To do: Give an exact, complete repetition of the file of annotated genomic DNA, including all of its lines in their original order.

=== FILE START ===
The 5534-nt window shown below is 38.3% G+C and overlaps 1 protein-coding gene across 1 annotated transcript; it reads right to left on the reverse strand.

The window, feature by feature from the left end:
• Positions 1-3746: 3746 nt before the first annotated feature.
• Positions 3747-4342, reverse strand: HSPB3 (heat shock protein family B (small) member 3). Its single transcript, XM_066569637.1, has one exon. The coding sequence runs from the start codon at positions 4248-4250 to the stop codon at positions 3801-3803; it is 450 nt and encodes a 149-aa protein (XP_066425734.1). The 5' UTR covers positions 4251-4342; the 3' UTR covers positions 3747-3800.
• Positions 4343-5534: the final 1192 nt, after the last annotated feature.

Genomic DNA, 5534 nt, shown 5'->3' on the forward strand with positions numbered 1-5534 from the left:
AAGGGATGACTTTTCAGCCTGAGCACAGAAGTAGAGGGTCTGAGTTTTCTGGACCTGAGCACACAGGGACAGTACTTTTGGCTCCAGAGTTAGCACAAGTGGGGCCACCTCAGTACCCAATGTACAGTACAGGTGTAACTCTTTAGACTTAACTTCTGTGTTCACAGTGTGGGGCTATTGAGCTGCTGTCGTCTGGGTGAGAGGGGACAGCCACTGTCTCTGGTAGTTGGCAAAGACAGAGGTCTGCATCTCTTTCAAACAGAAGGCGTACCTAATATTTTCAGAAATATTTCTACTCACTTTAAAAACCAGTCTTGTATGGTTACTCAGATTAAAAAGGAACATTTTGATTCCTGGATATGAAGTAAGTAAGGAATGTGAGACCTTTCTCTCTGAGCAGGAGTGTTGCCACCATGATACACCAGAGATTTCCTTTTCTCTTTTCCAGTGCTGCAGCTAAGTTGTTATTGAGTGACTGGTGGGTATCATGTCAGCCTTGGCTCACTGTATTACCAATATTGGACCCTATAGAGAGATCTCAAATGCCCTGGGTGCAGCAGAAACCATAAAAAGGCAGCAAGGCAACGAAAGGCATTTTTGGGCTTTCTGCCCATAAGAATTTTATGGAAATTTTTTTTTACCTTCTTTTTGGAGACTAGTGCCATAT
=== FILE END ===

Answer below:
The 5534-nt window shown below is 38.3% G+C and overlaps 1 protein-coding gene across 1 annotated transcript; it reads right to left on the reverse strand.

The window, feature by feature from the left end:
• Positions 1-3746: 3746 nt before the first annotated feature.
• Positions 3747-4342, reverse strand: HSPB3 (heat shock protein family B (small) member 3). Its single transcript, XM_066569637.1, has one exon. The coding sequence runs from the start codon at positions 4248-4250 to the stop codon at positions 3801-3803; it is 450 nt and encodes a 149-aa protein (XP_066425734.1). The 5' UTR covers positions 4251-4342; the 3' UTR covers positions 3747-3800.
• Positions 4343-5534: the final 1192 nt, after the last annotated feature.

Genomic DNA, 5534 nt, shown 5'->3' on the forward strand with positions numbered 1-5534 from the left:
AAGGGATGACTTTTCAGCCTGAGCACAGAAGTAGAGGGTCTGAGTTTTCTGGACCTGAGCACACAGGGACAGTACTTTTGGCTCCAGAGTTAGCACAAGTGGGGCCACCTCAGTACCCAATGTACAGTACAGGTGTAACTCTTTAGACTTAACTTCTGTGTTCACAGTGTGGGGCTATTGAGCTGCTGTCGTCTGGGTGAGAGGGGACAGCCACTGTCTCTGGTAGTTGGCAAAGACAGAGGTCTGCATCTCTTTCAAACAGAAGGCGTACCTAATATTTTCAGAAATATTTCTACTCACTTTAAAAACCAGTCTTGTATGGTTACTCAGATTAAAAAGGAACATTTTGATTCCTGGATATGAAGTAAGTAAGGAATGTGAGACCTTTCTCTCTGAGCAGGAGTGTTGCCACCATGATACACCAGAGATTTCCTTTTCTCTTTTCCAGTGCTGCAGCTAAGTTGTTATTGAGTGACTGGTGGGTATCATGTCAGCCTTGGCTCACTGTATTACCAATATTGGACCCTATAGAGAGATCTCAAATGCCCTGGGTGCAGCAGAAACCATAAAAAGGCAGCAAGGCAACGAAAGGCATTTTTGGGCTTTCTGCCCATAAGAATTTTATGGAAATTTTTTTTTACCTTCTTTTTGGAGACTAGTGCCATAT